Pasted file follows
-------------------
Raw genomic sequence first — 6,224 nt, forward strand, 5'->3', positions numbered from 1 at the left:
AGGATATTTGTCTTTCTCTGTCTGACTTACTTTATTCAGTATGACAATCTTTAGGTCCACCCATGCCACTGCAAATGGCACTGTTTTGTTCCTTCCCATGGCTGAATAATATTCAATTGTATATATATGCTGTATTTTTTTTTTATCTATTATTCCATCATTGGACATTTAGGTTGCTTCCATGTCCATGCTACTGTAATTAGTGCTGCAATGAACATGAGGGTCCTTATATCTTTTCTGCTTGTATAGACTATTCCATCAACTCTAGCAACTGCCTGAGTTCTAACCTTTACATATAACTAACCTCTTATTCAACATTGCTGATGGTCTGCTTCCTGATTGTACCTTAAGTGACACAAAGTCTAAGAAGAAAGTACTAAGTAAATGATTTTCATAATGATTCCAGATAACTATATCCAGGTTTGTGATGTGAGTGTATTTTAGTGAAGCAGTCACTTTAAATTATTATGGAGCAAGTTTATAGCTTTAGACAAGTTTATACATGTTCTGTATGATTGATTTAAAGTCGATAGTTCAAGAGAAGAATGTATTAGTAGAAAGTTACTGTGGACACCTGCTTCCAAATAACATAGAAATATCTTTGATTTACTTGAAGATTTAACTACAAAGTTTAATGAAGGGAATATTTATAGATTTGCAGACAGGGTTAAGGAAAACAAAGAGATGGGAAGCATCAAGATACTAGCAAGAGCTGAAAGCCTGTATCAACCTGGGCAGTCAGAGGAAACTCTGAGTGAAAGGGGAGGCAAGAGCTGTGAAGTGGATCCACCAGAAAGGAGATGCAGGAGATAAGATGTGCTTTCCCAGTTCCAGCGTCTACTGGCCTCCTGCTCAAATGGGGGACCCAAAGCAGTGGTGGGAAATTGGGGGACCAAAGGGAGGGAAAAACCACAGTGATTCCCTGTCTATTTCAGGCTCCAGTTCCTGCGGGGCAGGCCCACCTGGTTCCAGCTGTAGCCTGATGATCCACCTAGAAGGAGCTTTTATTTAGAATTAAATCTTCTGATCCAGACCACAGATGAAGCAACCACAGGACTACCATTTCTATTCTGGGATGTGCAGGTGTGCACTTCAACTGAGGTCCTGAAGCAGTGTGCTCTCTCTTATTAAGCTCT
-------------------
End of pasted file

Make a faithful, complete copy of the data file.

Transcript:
Raw genomic sequence first — 6,224 nt, forward strand, 5'->3', positions numbered from 1 at the left:
AGGATATTTGTCTTTCTCTGTCTGACTTACTTTATTCAGTATGACAATCTTTAGGTCCACCCATGCCACTGCAAATGGCACTGTTTTGTTCCTTCCCATGGCTGAATAATATTCAATTGTATATATATGCTGTATTTTTTTTTTATCTATTATTCCATCATTGGACATTTAGGTTGCTTCCATGTCCATGCTACTGTAATTAGTGCTGCAATGAACATGAGGGTCCTTATATCTTTTCTGCTTGTATAGACTATTCCATCAACTCTAGCAACTGCCTGAGTTCTAACCTTTACATATAACTAACCTCTTATTCAACATTGCTGATGGTCTGCTTCCTGATTGTACCTTAAGTGACACAAAGTCTAAGAAGAAAGTACTAAGTAAATGATTTTCATAATGATTCCAGATAACTATATCCAGGTTTGTGATGTGAGTGTATTTTAGTGAAGCAGTCACTTTAAATTATTATGGAGCAAGTTTATAGCTTTAGACAAGTTTATACATGTTCTGTATGATTGATTTAAAGTCGATAGTTCAAGAGAAGAATGTATTAGTAGAAAGTTACTGTGGACACCTGCTTCCAAATAACATAGAAATATCTTTGATTTACTTGAAGATTTAACTACAAAGTTTAATGAAGGGAATATTTATAGATTTGCAGACAGGGTTAAGGAAAACAAAGAGATGGGAAGCATCAAGATACTAGCAAGAGCTGAAAGCCTGTATCAACCTGGGCAGTCAGAGGAAACTCTGAGTGAAAGGGGAGGCAAGAGCTGTGAAGTGGATCCACCAGAAAGGAGATGCAGGAGATAAGATGTGCTTTCCCAGTTCCAGCGTCTACTGGCCTCCTGCTCAAATGGGGGACCCAAAGCAGTGGTGGGAAATTGGGGGACCAAAGGGAGGGAAAAACCACAGTGATTCCCTGTCTATTTCAGGCTCCAGTTCCTGCGGGGCAGGCCCACCTGGTTCCAGCTGTAGCCTGATGATCCACCTAGAAGGAGCTTTTATTTAGAATTAAATCTTCTGATCCAGACCACAGATGAAGCAACCACAGGACTACCATTTCTATTCTGGGATGTGCAGGTGTGCACTTCAACTGAGGTCCTGAAGCAGTGTGCTCTCTCTTATTAAGCTCT